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OpenVMS System and Network Security?

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The Question is:

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We supply an administration systems for mobile telephone networks. Within the
 networks there may be several different platforms that are required to talk to
 each other. Included amongst these platforms there may be systems that are run
 by our competitors.
 If at all possible we would like to provide these other platforms with FTP
 access to a single directory (read and write)and effectively disable the cd
 (or set def) command. So far we have tried
setting directory permissions and ACL but to no avail. Do you know how we can
 achieve this.

The Answer is :

  The OpenVMS Wizard recommends first determining your critical data,
  then designing a security model (ACLs, protection masks, etc) that
  will protect it.
  Though you indicate that your have tried ACLs, you do not indicate
  what ACLs were tried, nor what problems were seen.  The OpenVMS
  Wizard would typically use the broadest of ACLs and protections
  possible at the first and highest level (eg: device ACLs), then
  working downward to more specific granularities (eg: file ACLs).
  The same holds for the sequence of ACEs within ACLs, start with
  the broad permissions and broad denials at the top of the ACL,
  then followed by ACEs in the ACL that provide specific permissions
  and denials.
  SET DEFAULT is not a security-relevent event, is not audited, and
  is not part of the OpenVMS security model.  The only way to prevent
  use of the SET DEFAULT command is to maintain the user as captive.
  Use of security-relevent events and security features is strongly
  recommended here, rather than attempting to use obscurity -- use
  of SET DEFAULT and then DIRECTORY is no different than directly
  issuing a DIRECTORY command (from another default device and
  directory) on the target device and directory.
  The OpenVMS Wizard will make a few general recommendations in the
  area of security and security management:
    o determine what data is truely valuable, and protect that.
    o determine what will allow access to your data, and protect that.
    o don't neglect human factors and human engineering:
      - security must be easy to use, or it will be bypassed
      - many security breaches are "inside jobs"
      - many security violations are "inside jobs"
    o beware network connects, tunnels, and firewalls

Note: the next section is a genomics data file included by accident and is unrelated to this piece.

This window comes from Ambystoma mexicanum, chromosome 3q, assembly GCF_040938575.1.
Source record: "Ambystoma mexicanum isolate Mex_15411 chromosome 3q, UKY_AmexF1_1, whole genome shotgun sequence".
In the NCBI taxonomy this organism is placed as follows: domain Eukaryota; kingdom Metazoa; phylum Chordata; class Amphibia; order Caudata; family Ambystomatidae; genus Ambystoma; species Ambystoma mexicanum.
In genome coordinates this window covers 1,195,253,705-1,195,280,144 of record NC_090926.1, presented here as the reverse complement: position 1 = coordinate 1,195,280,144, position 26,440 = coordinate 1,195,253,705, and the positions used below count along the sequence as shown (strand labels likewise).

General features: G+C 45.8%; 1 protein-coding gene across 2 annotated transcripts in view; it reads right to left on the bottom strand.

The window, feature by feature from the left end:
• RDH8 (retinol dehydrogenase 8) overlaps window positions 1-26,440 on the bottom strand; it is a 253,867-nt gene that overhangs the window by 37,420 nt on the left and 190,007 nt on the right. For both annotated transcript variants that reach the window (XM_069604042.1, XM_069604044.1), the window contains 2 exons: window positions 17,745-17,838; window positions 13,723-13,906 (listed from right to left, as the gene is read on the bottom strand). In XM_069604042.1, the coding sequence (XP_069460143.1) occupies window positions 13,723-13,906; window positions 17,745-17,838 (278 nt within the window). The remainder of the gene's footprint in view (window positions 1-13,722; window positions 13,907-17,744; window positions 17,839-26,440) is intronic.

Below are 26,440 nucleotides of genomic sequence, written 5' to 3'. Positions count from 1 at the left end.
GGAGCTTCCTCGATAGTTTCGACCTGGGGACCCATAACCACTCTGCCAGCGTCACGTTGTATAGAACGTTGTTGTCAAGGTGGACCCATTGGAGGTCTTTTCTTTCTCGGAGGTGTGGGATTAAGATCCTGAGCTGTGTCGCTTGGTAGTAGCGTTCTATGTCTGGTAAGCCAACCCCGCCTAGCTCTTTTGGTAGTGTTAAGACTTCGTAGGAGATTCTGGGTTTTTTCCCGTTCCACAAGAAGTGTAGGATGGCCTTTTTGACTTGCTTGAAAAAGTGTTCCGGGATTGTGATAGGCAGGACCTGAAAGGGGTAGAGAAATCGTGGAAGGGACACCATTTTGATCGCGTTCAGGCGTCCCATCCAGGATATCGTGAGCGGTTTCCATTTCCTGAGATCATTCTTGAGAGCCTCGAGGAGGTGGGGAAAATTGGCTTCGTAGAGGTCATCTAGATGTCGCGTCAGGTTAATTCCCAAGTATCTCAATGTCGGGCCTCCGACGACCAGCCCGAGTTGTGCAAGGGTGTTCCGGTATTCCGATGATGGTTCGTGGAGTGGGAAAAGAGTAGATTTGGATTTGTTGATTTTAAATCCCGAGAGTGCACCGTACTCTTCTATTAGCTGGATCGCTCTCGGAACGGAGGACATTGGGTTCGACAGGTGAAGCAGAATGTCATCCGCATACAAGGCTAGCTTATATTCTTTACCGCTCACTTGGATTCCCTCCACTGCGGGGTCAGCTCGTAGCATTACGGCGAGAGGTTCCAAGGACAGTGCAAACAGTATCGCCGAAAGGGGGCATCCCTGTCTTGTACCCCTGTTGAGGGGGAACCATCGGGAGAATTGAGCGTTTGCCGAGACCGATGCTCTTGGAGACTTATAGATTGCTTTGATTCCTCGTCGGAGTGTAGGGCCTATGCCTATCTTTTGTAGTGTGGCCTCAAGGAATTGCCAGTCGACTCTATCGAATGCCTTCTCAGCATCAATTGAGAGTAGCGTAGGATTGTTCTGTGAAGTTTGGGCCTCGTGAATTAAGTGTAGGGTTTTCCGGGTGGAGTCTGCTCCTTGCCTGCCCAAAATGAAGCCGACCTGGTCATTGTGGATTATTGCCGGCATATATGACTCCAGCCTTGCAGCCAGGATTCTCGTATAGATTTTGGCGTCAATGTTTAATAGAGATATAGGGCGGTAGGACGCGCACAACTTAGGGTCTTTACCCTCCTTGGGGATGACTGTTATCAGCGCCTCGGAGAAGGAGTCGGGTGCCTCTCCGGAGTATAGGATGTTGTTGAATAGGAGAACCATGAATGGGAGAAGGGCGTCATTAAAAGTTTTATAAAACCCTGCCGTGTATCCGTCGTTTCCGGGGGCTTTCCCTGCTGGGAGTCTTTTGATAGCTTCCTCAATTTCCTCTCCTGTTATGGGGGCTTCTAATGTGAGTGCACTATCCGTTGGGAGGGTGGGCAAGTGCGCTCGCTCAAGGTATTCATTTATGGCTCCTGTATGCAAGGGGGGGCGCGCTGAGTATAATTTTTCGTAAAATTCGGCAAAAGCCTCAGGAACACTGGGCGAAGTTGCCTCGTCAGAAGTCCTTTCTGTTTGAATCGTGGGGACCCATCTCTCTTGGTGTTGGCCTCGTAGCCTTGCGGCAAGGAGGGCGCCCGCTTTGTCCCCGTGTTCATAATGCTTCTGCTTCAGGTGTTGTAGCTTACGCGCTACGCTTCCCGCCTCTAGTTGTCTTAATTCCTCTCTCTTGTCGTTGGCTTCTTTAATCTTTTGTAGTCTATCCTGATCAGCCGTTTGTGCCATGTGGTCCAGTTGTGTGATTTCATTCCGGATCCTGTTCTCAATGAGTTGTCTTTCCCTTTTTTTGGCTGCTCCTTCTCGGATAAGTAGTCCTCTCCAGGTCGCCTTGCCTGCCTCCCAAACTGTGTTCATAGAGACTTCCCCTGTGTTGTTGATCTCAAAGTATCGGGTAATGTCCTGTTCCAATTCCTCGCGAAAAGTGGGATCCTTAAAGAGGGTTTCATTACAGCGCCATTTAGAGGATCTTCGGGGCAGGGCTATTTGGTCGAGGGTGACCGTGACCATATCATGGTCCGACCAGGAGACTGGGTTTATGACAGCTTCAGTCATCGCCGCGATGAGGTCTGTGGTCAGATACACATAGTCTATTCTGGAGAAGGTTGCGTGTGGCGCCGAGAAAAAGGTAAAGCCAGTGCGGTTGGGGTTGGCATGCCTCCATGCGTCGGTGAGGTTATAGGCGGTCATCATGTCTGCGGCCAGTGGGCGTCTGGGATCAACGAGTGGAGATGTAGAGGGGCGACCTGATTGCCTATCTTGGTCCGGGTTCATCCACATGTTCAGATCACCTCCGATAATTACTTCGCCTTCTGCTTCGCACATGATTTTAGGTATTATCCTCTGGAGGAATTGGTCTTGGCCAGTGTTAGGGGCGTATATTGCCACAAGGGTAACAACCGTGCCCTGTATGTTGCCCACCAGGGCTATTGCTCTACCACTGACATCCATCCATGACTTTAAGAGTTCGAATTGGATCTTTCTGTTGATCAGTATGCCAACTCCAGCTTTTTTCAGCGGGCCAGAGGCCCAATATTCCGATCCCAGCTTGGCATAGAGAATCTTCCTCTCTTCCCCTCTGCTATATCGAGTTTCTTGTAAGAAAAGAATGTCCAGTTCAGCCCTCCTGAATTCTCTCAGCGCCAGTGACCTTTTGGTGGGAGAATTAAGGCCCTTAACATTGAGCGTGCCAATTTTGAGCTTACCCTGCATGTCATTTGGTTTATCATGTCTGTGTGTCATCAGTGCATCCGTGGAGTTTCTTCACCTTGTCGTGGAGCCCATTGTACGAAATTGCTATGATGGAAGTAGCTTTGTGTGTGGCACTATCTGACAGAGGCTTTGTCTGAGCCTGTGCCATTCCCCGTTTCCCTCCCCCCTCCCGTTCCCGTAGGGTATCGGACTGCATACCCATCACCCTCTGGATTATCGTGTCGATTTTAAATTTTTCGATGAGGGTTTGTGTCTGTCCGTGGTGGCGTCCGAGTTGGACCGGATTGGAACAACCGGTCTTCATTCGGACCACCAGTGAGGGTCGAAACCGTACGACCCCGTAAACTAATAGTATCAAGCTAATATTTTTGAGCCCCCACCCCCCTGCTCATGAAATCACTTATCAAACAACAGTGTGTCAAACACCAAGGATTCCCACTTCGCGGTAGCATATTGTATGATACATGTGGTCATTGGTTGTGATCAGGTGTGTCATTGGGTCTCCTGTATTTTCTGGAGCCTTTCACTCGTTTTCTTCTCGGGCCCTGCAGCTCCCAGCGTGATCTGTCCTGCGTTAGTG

- avoid allowing trusted network tunnels from untrusted hosts
      - firewalls must operate bidirectional
      - use multiple (different) firewalls
      - include (silent) network activity monitors
    o use skilled staff knowledgeable in OpenVMS security
      - use this staff to try to bypass your own security
      - keep this staff current on security vulnerabilities
    o use automatic analysis tools to monitor activity
      - monitor for (unusual) network activity
      - monitor for (unusual) system activity
      - monitor for (unusual) user activity
    o partition your data
      - avoid allowing all users access to all data
      - keep the closest track of your critical data
    o disable and avoid tools containing built-in scripting languages
      - avoid SMTP mailers with debug enabled
      - avoid integrated word processing tools
      - avoid any mail system that permits transfering executable
        code, as somebody is going to accidently activate it.
    o use operating system security features
      - auditing and alarms
      - ACLs
      - subsystem identifiers on images
      - user identifiers
      - educate users on reasonable passwords
  Please read the Guide to System Security for an overview of OpenVMS
  security features, as well as for information on how to configure and
  operate OpenVMS in an NCSC Class C2 environment.
  Various service and contracting organizations are available that
  can help educate you in system and network security.
  Also see topics 4282, 4481, 4612, 4653.

answer written or last revised on ( 10-AUG-2000 )

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